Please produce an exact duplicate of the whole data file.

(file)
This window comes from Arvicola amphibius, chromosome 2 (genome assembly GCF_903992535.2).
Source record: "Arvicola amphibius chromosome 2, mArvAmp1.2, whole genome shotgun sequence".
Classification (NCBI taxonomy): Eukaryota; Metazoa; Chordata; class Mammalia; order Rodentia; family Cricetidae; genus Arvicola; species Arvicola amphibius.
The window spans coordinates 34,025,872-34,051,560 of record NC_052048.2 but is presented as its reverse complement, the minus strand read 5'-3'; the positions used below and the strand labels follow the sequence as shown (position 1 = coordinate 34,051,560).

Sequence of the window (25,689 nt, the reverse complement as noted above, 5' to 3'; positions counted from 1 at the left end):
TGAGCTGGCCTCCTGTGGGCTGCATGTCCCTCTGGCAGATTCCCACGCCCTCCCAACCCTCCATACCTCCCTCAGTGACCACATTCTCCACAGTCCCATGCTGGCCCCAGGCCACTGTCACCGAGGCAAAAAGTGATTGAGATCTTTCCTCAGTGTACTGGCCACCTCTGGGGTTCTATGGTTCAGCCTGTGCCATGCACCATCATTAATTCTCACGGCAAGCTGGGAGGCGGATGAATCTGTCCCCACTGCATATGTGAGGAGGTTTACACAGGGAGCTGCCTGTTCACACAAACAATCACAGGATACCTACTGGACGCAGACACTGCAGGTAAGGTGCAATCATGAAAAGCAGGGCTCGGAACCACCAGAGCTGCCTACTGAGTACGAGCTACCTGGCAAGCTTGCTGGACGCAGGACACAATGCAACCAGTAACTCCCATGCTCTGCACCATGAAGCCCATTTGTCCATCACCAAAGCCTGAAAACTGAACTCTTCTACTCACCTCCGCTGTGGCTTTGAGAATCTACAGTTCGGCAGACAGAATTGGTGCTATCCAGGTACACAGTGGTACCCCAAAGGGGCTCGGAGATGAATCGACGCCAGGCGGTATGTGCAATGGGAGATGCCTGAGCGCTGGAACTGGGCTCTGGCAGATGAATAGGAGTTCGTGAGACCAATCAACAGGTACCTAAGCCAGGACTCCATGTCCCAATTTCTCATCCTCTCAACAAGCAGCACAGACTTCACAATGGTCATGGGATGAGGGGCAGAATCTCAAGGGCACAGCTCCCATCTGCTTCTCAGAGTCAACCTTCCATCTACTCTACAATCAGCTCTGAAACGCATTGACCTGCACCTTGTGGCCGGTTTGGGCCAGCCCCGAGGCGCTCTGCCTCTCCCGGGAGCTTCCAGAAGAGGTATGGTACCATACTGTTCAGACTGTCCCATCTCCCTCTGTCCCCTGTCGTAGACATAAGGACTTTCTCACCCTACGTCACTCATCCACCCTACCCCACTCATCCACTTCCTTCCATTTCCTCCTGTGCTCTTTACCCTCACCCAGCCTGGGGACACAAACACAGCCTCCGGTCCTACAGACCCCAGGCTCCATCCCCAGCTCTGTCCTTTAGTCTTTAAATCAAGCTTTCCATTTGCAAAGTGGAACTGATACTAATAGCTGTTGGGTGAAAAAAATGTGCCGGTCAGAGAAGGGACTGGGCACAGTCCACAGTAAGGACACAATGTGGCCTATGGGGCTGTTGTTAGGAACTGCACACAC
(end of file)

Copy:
This window comes from Arvicola amphibius, chromosome 2 (genome assembly GCF_903992535.2).
Source record: "Arvicola amphibius chromosome 2, mArvAmp1.2, whole genome shotgun sequence".
Classification (NCBI taxonomy): Eukaryota; Metazoa; Chordata; class Mammalia; order Rodentia; family Cricetidae; genus Arvicola; species Arvicola amphibius.
The window spans coordinates 34,025,872-34,051,560 of record NC_052048.2 but is presented as its reverse complement, the minus strand read 5'-3'; the positions used below and the strand labels follow the sequence as shown (position 1 = coordinate 34,051,560).

Sequence of the window (25,689 nt, the reverse complement as noted above, 5' to 3'; positions counted from 1 at the left end):
TGAGCTGGCCTCCTGTGGGCTGCATGTCCCTCTGGCAGATTCCCACGCCCTCCCAACCCTCCATACCTCCCTCAGTGACCACATTCTCCACAGTCCCATGCTGGCCCCAGGCCACTGTCACCGAGGCAAAAAGTGATTGAGATCTTTCCTCAGTGTACTGGCCACCTCTGGGGTTCTATGGTTCAGCCTGTGCCATGCACCATCATTAATTCTCACGGCAAGCTGGGAGGCGGATGAATCTGTCCCCACTGCATATGTGAGGAGGTTTACACAGGGAGCTGCCTGTTCACACAAACAATCACAGGATACCTACTGGACGCAGACACTGCAGGTAAGGTGCAATCATGAAAAGCAGGGCTCGGAACCACCAGAGCTGCCTACTGAGTACGAGCTACCTGGCAAGCTTGCTGGACGCAGGACACAATGCAACCAGTAACTCCCATGCTCTGCACCATGAAGCCCATTTGTCCATCACCAAAGCCTGAAAACTGAACTCTTCTACTCACCTCCGCTGTGGCTTTGAGAATCTACAGTTCGGCAGACAGAATTGGTGCTATCCAGGTACACAGTGGTACCCCAAAGGGGCTCGGAGATGAATCGACGCCAGGCGGTATGTGCAATGGGAGATGCCTGAGCGCTGGAACTGGGCTCTGGCAGATGAATAGGAGTTCGTGAGACCAATCAACAGGTACCTAAGCCAGGACTCCATGTCCCAATTTCTCATCCTCTCAACAAGCAGCACAGACTTCACAATGGTCATGGGATGAGGGGCAGAATCTCAAGGGCACAGCTCCCATCTGCTTCTCAGAGTCAACCTTCCATCTACTCTACAATCAGCTCTGAAACGCATTGACCTGCACCTTGTGGCCGGTTTGGGCCAGCCCCGAGGCGCTCTGCCTCTCCCGGGAGCTTCCAGAAGAGGTATGGTACCATACTGTTCAGACTGTCCCATCTCCCTCTGTCCCCTGTCGTAGACATAAGGACTTTCTCACCCTACGTCACTCATCCACCCTACCCCACTCATCCACTTCCTTCCATTTCCTCCTGTGCTCTTTACCCTCACCCAGCCTGGGGACACAAACACAGCCTCCGGTCCTACAGACCCCAGGCTCCATCCCCAGCTCTGTCCTTTAGTCTTTAAATCAAGCTTTCCATTTGCAAAGTGGAACTGATACTAATAGCTGTTGGGTGAAAAAAATGTGCCGGTCAGAGAAGGGACTGGGCACAGTCCACAGTAAGGACACAATGTGGCCTATGGGGCTGTTGTTAGGAACTGCACACAC